- This would be the only time in the 100 miles I rode with someone
- Jilene and I had a fairly serious conversation about how major life crises can change your priorities for the good.
And then Jilene got bored of riding slow and left me in the dust.
More Treachery…and Terror
We were now getting close to the end of riding the White Rim Trail. And as we did, I got more and more nervous. The ride finishes with several switchbacks as you climb up a very tall, steep cliff called Shafer’s. And I just didn’t have much power left. I could easily see myself needing to walk part of that…but I absolutely didn’t want anyone to see me have to get off my bike and walk something I’ve ridden numerous times.
I am unbelievably vain.
So once again I resorted to treachery. I saw that everyone was gathering at Musselman’s Arch. And, once again, I put my head down and kept going. Once again, I was ahead of most everyone, and once again I knew it wouldn’t last.
Shafer’s Trail is always an impressive site — you round a corner and see a massive cliff, evidently unclimbable. As you get closer, you can see sections of a road, hairpinning up the side of this cliff. And then, as you get to the base of the thing, you try to stop looking at the road, because it’s just too damn demoralizing.
I shifted into my granny gear, put my head down and vowed not to get off my bike. As people came down the trail — in cars and on bikes — they gave me encouragement. I kept going, not wanting to let my fans down.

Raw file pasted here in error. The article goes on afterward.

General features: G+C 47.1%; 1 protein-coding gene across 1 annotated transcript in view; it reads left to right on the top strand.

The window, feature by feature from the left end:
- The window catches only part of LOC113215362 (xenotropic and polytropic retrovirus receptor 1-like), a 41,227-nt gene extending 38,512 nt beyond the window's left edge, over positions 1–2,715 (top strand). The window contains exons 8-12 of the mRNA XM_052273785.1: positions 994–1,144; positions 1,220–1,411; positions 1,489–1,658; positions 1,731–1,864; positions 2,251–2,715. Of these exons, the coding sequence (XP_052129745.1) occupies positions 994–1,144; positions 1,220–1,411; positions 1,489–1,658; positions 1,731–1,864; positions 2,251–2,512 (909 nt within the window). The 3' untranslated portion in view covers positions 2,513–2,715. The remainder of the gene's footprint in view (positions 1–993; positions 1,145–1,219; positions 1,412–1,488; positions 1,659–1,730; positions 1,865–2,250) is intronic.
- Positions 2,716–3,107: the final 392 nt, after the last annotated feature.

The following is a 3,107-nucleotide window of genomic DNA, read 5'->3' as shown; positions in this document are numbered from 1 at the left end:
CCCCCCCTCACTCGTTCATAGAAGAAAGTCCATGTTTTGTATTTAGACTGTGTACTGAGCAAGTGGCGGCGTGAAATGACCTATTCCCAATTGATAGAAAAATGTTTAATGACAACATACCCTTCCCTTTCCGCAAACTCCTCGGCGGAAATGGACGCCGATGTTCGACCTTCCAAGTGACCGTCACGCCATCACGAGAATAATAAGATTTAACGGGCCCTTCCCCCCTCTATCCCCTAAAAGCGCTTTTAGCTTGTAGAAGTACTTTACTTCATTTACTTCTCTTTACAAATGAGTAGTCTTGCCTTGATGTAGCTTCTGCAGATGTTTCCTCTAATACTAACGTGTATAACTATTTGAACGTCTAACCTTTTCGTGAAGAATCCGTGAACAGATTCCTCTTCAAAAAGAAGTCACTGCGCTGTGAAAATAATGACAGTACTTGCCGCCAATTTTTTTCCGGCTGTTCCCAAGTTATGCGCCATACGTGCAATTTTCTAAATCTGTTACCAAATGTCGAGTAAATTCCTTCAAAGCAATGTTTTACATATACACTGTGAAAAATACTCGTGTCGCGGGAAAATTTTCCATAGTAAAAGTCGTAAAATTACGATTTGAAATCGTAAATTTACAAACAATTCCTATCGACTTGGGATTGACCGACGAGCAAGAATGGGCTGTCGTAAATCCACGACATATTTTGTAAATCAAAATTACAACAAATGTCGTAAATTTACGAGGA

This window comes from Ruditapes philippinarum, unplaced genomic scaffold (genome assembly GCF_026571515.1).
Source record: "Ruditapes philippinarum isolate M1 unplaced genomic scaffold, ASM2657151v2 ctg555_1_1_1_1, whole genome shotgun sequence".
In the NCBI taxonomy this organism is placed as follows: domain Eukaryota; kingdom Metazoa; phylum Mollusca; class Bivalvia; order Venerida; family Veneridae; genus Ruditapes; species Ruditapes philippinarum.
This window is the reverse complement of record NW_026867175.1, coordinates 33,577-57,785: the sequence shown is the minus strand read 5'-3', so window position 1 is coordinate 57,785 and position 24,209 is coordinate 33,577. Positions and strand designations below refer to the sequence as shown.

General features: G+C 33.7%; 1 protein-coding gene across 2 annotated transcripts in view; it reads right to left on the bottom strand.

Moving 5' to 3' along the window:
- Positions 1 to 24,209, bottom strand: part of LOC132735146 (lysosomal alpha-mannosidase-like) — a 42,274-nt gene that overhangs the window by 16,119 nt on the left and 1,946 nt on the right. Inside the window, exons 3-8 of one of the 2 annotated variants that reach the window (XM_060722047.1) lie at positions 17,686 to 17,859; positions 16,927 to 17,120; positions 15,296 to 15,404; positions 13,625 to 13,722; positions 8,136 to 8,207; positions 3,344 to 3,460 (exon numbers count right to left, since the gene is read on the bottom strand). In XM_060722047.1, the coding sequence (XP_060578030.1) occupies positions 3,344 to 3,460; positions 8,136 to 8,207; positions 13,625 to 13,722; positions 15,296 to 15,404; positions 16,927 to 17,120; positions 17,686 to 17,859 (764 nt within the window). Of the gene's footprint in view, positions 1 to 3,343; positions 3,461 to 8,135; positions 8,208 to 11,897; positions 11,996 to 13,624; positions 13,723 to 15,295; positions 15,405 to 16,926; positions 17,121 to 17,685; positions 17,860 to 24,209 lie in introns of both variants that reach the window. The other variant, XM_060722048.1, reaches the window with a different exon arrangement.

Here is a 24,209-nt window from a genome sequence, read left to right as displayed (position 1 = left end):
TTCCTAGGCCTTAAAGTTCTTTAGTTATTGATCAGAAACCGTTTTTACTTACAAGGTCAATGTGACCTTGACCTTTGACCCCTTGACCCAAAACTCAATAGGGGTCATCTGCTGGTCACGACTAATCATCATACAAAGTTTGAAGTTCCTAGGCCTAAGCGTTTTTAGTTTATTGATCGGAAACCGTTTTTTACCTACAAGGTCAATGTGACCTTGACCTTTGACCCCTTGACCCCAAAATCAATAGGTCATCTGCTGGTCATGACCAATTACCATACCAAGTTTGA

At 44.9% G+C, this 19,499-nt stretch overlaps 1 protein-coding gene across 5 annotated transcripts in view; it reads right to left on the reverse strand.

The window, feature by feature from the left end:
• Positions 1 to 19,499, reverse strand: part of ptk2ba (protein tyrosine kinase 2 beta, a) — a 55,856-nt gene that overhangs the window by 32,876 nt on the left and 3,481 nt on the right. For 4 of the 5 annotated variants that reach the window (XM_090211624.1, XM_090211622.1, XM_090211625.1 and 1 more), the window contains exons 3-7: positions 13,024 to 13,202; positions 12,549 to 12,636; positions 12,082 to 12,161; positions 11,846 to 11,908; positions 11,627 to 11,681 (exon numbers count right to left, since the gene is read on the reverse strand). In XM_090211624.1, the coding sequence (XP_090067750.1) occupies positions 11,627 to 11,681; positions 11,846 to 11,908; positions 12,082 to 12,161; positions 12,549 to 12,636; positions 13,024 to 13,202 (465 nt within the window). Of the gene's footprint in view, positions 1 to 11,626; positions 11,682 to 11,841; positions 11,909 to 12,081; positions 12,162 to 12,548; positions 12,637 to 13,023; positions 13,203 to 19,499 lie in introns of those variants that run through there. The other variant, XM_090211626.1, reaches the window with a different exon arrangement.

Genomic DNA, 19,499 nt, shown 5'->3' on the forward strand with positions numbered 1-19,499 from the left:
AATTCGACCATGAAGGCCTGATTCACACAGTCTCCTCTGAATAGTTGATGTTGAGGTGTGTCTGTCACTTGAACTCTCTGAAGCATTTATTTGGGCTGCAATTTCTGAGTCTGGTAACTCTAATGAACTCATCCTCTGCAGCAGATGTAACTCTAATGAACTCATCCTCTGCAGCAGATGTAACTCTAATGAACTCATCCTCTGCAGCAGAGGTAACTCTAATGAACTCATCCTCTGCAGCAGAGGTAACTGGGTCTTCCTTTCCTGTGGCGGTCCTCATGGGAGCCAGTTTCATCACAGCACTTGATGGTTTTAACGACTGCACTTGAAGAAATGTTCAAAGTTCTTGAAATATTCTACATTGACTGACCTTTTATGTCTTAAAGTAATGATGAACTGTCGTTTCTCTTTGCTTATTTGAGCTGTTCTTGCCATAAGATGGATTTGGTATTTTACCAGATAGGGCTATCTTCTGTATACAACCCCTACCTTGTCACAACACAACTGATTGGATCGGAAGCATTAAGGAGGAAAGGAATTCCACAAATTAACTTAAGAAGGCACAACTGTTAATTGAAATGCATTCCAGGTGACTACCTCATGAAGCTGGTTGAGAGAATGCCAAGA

I looked back. People had left Musselman’s Arch and were starting to climb. Some were going to catch me, I was sure of it. All I could do now was try to stay on my bike, keep my dignity.
It didn’t happen.
On one of the switchbacks I just couldn’t turn the crank one more time. So I got off my bike and did the walk of shame. Just one switchback’s worth, then I was back on, but it was definitely a new low for me. It was during that walk that the idea for writing this very blog occurred to me. “SoI’m pathetic. Why not tell the world?” I thought. Well, why not indeed?
Once you’re to the top of Shafer’s you’re on pavement for a few miles, and then you’re done. During this pavement stretch, Serena and Jilene blew by me, evidently on a quest to emasculate me to whatever degree possible. Thanks, ladies!
And then I was at the campsite. I had made it. The fat cyclist had completed RAWROD ‘05.
Consume Mass Quantities
If you’ve never done an endurance event, you’ve never had a truly overwhelming appetite. The thing is, though, I love the massive hunger that overtakes me about two hours after riding 100 miles on a mountain bike. A bunch of us went to Pasta Jays, where I ordered way more food than I could ordinarily eat (big salad, gnocchi with a spicy red cream sauce) and finished it off no problem…then started looking hungrily at the fettucini alfredo the person sitting next to me had not finished.
The next day, on the way home, I would continue to eat constantly. By the time I got home and checked my weight, I had gained 5 pounds over the weekend.
So now, RAWROD’05 is behind me. I’m glad I did it — even as a fat cyclist — but when the Leadville 100 happens this August, I’d just as soon be a tad thinner.